Judge O’Connor further opines that the individual mandate was so indispensable  to furthering Congress’ original intent of the ACA to control health care costs that it cannot be severed from its provisions. “In sum,” states the court, “the Individual Mandate ‘is so interwoven with [ACA’s] regulations that they cannot be separated. None of them can stand.’”

Congress and the Supreme Court acknowledge the critical role of the individual mandate to prevent adverse selection, analogizing it as the third leg of a stool regarding the larger act. The text of the ACA crafted by Congress, however, does not explicitly suggest the individual mandate provision is non-severable from the act. Nor would loss of the mandate completely thwart ACA implementation within the health care marketplace. Even as the effective date (January 1, 2019) of TCJA’s removal of the mandate exaction approaches, multiple ACA activities have continued unabated, including sales of millions of individual health insurance policies on the national and state exchanges in 2018 alone.

Judge O’Connor acknowledges constitutional limits of the role of courts in questioning and replacing Congressional policy with their own, but reads into the ACA conclusions under the premise of severability that Congress did not reach and the Supreme Court may not support. When the Supreme Court disabled core facets of Medicaid expansion in NFIB v. Sebelius (reducing states’ financial incentives to comply), it did not negate expansion entirely, much less the entire ACA. Expansion, like the individual mandate, is a severable component of the much larger act.

Current and Potential Impacts

Immediate legal impacts of the court’s decision are minimal. Judge O’Connor did not simultaneously issue the cessation of all ACA provisions in his decision. Forthcoming petitions to the Fifth Circuit Court of Appeals in New Orleans will likely stay any direct enforcement of the lower court opinion. President Obama, the White House, and others have already confirmed that key ACA protections will continue to apply into 2019. If the case winds its way to the U.S. Supreme Court, it will again face the daunting challenge of maintaining judicial independence against mounting political pressures.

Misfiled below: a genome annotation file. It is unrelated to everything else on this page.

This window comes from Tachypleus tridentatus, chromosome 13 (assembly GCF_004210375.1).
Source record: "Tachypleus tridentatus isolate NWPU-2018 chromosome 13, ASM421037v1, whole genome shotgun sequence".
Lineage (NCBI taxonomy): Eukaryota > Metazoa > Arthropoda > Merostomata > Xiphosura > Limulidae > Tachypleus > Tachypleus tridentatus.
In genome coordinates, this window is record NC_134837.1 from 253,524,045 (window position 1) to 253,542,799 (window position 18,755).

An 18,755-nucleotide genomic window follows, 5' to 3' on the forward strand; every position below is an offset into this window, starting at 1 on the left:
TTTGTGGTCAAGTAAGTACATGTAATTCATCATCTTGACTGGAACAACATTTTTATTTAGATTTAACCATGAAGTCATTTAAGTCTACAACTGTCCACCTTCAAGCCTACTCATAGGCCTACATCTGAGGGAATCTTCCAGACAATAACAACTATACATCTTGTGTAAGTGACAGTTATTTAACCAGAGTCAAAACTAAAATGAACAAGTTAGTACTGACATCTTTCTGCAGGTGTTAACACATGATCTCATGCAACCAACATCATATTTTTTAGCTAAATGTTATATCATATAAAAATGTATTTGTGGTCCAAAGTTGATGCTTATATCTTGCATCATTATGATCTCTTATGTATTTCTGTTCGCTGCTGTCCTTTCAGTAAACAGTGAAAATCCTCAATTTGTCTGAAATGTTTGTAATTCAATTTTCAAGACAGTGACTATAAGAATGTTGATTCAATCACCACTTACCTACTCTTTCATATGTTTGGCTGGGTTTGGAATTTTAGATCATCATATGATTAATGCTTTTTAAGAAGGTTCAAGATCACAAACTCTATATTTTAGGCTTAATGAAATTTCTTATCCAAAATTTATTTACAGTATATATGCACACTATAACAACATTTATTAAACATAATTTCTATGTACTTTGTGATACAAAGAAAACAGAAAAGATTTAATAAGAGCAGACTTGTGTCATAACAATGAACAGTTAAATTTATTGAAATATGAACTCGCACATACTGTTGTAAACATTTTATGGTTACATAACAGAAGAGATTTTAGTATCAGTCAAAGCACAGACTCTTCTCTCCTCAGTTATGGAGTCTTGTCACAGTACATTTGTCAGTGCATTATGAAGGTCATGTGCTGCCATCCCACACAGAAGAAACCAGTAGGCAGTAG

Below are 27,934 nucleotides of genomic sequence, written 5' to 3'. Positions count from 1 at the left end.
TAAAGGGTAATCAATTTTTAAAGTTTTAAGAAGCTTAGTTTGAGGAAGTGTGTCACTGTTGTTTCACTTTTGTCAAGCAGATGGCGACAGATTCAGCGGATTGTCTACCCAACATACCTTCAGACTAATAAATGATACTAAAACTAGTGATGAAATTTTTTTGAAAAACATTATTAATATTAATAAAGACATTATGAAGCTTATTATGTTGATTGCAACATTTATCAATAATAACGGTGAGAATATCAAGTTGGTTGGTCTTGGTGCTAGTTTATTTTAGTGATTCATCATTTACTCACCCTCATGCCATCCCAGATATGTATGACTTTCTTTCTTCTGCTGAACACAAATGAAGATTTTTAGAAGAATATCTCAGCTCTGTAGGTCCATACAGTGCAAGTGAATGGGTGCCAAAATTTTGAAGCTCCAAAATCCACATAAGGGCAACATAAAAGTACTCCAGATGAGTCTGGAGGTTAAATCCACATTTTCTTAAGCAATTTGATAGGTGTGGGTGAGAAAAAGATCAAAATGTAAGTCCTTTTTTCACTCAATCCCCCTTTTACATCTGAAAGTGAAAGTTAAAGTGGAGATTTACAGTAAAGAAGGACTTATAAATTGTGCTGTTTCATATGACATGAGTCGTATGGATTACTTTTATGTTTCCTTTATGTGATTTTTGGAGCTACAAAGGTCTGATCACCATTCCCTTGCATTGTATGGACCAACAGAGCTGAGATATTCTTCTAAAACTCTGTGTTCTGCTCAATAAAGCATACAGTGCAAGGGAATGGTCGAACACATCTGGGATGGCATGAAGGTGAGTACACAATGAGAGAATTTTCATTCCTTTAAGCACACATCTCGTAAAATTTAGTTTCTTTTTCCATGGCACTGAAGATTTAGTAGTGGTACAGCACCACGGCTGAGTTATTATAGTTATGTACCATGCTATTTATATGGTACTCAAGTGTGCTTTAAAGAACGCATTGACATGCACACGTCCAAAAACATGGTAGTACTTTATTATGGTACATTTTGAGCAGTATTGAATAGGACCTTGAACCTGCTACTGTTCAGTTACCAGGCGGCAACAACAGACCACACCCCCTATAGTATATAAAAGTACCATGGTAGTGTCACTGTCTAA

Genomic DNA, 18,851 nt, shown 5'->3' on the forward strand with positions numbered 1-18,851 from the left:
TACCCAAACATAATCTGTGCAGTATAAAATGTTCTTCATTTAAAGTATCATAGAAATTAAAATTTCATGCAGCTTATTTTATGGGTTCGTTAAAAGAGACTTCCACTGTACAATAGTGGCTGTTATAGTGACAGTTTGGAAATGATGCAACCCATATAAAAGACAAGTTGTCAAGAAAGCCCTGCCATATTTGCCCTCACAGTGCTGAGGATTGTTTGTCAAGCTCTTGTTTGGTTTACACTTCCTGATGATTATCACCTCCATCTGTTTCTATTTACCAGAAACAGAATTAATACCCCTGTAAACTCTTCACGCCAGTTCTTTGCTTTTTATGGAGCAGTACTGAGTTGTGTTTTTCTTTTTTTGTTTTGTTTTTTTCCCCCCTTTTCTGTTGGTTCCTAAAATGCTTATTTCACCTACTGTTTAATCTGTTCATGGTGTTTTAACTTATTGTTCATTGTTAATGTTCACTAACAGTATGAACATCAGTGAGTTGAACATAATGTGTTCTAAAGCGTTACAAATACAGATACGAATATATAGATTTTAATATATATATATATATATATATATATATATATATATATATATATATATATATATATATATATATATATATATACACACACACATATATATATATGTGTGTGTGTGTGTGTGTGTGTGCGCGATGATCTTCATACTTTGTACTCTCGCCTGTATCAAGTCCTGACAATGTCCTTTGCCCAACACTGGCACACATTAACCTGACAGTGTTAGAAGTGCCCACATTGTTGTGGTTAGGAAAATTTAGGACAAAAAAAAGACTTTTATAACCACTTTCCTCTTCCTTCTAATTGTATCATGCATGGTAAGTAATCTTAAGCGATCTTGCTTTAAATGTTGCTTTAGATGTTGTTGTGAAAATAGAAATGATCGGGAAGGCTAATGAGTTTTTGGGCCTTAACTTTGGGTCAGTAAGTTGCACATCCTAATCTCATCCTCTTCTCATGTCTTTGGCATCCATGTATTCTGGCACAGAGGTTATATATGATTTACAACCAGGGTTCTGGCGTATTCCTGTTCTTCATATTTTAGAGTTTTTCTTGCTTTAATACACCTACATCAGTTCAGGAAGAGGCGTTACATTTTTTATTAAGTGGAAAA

Meanwhile federal legislators on both sides of the aisle are distancing themselves from the holding. Some Republicans sense the court has gone too far in pillaging ACA. Embracing support for health care popularized in the November elections, Democrats in the House of Representatives are mobilizing to advance legislative options to preserve the act. Although nothing will come easy in the next Congress, an initial fix may be to reinstate charges underlying the individual mandate. Authorizing even a minimal charge for failing to acquire health insurance would generate some revenue in defiance of the federal district court.

The larger effects of the Texas decision extend from political reactions from President Trump, his executive agencies, and similarly-minded state and local policymakers. President Trump immediately declared the court’s decision a “big, big victory.” Despite popular support for the ACA, the federal administration may use the Texas decision as grounds for invalidating, ignoring, or obviating enforcement of the ACA in 2019.

Since taking office, President Trump’s administration has demonstrated open hostility to ACA’s core provisions. Health insurance subsidies have been slashed while skimpy insurance plans have been promoted. States have been encouraged to seek Medicaid waivers to allow work requirements for beneficiaries or limit essential health benefits. Objections to ACA requirements grounded in religious or conscientious beliefs have materialized. Employer mandates to require coverage have stalled.

Collectively these maneuvers have led several jurisdictions to sue the U.S. Department of Health and Human Services to demand it actually enforce ACA’s provisions. A decision in the ongoing case, Maryland v. United States, could reach an inapposite conclusion from the federal district court in Texas. At the epicenter of the continued legal saga over the ACA is the health of millions of Americans immediately placed at risk.


James G. Hodge, Jr., JD, LLM, is Professor of Public Health Law and Ethics, and Director, Center for Public Health Law and Policy, Sandra Day O’Connor College of Law, ASU.


Suggested citation: James Hodge, Judicial Invalidation of the Affordable Care Act, JURIST – Academic Commentary, Dec. 10, 2018, https://www.jurist.org/commentary/2018/12/james-hodge-judge-invalid-aca/


This article was prepared for publication by Kelly Cullen, JURIST Managing Editor. Please direct any questions or comments to him at commentary@jurist.org